Predicting when species are at risk, and how best to bolster populations, requires knowing at what age females reproduce, how many juveniles survive to adolescence, and how long adults live. The collaborative nature of the data for cheetahs (both in situ and ex situ) create a more complete and robust picture of life history and demographic measures and is being utilized to inform the conservation activities and policies for cheetahs in their natural range. To understand what data are currently available, and to measure the void, researchers developed a Species Knowledge Index (SKI) that classifies available demographic information for cheetahs and an additional 32,143 known species of mammals, birds, reptiles and amphibians.

Incorporating ZIMS boosted the Species Knowledge Index eightfold for comprehensive life table information used to assess populations. Information on the age of first reproduction for females, a key piece to estimating how a population will fair in the coming years, grew as much as 73 percent. Inclusion of data from organizations like CCF creates the opportunity for comparison, as wild and managed population’s life tables differ, and understanding how they are different offers valuable insight and removes potentially artificial information.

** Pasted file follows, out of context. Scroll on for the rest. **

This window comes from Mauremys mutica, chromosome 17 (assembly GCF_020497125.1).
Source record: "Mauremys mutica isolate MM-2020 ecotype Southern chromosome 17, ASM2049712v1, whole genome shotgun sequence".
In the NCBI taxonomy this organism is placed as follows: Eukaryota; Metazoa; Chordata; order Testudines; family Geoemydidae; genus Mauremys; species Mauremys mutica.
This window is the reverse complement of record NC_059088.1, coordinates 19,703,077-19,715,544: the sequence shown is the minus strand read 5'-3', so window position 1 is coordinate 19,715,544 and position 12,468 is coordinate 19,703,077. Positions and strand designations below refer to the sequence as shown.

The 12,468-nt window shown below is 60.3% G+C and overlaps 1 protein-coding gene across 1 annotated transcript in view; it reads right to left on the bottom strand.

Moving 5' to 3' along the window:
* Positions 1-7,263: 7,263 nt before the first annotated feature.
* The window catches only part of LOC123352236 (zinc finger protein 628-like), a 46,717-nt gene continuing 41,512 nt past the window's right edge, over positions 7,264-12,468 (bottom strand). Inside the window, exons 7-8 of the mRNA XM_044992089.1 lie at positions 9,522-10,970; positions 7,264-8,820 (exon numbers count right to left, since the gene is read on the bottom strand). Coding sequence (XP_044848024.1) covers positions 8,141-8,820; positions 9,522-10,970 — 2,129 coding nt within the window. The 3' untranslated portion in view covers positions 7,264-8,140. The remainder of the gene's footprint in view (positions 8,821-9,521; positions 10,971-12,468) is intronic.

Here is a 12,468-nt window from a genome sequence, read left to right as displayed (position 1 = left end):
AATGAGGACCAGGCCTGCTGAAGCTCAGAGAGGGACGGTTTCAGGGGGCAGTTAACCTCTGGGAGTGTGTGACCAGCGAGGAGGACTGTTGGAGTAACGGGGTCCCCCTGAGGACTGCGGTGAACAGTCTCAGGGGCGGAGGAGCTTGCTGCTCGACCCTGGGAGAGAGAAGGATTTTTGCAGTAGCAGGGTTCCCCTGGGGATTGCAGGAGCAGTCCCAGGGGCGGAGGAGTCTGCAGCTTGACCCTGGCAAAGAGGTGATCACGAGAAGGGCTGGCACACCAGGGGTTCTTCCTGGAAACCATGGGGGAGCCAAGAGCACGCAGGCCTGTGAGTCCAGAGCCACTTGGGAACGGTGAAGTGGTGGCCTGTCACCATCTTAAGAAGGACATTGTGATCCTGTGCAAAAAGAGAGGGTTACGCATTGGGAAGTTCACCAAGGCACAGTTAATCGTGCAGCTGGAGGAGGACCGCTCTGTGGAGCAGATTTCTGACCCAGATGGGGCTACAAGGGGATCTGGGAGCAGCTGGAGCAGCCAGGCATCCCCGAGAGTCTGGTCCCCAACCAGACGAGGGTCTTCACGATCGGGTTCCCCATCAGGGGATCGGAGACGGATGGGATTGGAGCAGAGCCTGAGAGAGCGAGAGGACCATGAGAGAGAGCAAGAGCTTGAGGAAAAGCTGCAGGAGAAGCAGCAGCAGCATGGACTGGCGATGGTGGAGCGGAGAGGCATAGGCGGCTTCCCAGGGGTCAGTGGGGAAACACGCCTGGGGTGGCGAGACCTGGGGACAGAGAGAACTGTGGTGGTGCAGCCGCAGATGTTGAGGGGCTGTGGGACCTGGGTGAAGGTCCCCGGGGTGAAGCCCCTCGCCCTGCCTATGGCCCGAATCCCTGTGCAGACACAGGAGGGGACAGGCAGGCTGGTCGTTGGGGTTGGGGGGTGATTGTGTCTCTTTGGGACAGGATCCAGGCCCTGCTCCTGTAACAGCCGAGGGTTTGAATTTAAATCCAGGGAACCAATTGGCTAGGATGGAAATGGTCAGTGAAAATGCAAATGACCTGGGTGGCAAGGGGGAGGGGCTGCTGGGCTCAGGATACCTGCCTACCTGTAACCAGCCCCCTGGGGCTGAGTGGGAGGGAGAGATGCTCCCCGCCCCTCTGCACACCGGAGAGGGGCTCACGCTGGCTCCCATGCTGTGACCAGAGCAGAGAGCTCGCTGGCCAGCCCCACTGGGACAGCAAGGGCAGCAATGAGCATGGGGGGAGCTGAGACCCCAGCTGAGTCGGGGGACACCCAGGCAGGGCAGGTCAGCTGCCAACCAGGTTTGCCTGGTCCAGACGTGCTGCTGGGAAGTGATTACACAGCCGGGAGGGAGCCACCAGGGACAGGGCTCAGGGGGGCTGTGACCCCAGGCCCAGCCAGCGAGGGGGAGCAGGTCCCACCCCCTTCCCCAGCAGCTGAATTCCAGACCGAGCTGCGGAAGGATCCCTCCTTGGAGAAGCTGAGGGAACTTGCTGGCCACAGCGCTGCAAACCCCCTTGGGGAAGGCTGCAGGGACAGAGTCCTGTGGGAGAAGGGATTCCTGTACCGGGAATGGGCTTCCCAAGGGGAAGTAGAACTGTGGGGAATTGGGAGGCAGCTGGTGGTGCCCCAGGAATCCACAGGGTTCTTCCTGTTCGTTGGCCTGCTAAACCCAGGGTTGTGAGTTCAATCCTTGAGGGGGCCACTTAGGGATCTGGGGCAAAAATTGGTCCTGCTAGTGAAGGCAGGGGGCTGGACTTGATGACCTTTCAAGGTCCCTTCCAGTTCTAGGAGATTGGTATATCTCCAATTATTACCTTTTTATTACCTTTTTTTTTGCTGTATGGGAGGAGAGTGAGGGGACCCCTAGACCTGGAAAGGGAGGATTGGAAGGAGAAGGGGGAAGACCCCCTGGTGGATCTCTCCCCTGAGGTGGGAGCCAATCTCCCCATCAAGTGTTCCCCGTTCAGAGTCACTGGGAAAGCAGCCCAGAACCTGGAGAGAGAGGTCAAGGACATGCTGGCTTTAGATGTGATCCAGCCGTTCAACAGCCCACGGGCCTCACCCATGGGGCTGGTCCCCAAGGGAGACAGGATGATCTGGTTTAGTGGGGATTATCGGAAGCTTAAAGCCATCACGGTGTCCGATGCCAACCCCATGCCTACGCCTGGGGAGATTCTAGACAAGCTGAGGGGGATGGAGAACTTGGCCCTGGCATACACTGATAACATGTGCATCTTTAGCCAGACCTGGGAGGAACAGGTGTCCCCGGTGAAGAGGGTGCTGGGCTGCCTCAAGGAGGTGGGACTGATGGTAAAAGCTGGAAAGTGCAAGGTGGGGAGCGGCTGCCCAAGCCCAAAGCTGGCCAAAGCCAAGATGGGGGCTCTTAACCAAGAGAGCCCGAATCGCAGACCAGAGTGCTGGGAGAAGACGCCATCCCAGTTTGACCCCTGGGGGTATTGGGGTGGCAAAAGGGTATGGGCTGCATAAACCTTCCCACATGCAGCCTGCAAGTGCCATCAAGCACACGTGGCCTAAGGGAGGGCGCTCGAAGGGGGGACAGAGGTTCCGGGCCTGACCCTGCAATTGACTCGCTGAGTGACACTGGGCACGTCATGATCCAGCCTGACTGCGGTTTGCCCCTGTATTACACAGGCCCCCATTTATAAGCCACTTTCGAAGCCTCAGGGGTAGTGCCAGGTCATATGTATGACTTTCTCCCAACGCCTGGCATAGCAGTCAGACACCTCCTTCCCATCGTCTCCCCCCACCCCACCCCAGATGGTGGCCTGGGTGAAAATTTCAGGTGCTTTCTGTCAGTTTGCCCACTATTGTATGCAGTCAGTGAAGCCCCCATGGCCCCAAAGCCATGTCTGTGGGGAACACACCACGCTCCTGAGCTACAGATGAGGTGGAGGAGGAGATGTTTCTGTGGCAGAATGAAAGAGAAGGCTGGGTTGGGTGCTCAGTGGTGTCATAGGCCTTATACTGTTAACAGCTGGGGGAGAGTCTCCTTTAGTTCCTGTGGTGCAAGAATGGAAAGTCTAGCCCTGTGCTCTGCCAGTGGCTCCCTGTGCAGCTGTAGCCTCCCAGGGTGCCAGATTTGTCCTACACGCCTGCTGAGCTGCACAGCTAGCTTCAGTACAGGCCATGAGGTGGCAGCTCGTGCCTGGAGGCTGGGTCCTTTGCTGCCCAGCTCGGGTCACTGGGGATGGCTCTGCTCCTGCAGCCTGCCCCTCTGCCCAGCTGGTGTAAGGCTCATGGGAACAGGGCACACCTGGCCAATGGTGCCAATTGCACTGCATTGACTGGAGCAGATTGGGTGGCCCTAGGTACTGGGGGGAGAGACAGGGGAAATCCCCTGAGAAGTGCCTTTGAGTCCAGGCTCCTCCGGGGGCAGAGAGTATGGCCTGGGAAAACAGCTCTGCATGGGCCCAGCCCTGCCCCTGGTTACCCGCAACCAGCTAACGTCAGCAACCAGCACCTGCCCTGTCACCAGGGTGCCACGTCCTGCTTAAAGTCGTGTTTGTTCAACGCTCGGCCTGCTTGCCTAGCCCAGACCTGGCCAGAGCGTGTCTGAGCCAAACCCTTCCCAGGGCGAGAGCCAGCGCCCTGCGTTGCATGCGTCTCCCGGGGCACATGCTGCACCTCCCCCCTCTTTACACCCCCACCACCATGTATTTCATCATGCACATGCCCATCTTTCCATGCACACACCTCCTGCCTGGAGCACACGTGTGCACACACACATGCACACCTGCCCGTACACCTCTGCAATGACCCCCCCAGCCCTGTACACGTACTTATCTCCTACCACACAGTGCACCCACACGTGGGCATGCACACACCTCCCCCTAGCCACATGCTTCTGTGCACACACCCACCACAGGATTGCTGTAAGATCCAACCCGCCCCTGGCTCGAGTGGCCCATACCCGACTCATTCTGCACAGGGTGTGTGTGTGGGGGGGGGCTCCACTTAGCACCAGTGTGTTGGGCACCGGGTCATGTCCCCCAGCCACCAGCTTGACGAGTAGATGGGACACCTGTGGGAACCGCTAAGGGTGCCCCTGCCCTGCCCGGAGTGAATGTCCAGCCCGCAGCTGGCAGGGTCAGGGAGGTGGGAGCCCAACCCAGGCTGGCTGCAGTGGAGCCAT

The study, Data gaps and opportunities for comparative and conservation biology, suggests a value far beyond the data itself. As Conservation Science Alliance and other researchers apply analytics to data aggregated across global sources, including ZIMS, they glean insights that impact outcomes for species in danger of extinction. Moreover, this can provide key insights for comparative and evolutionary biology, such as understanding the evolution of aging. The team of 33 scientists including data analysts, biologists, and population dynamics specialists developed the first Species Knowledge Index to map just how much we know about species worldwide. The index aggregates, analyzes and maps data from 22 databases and the IUCN Red List.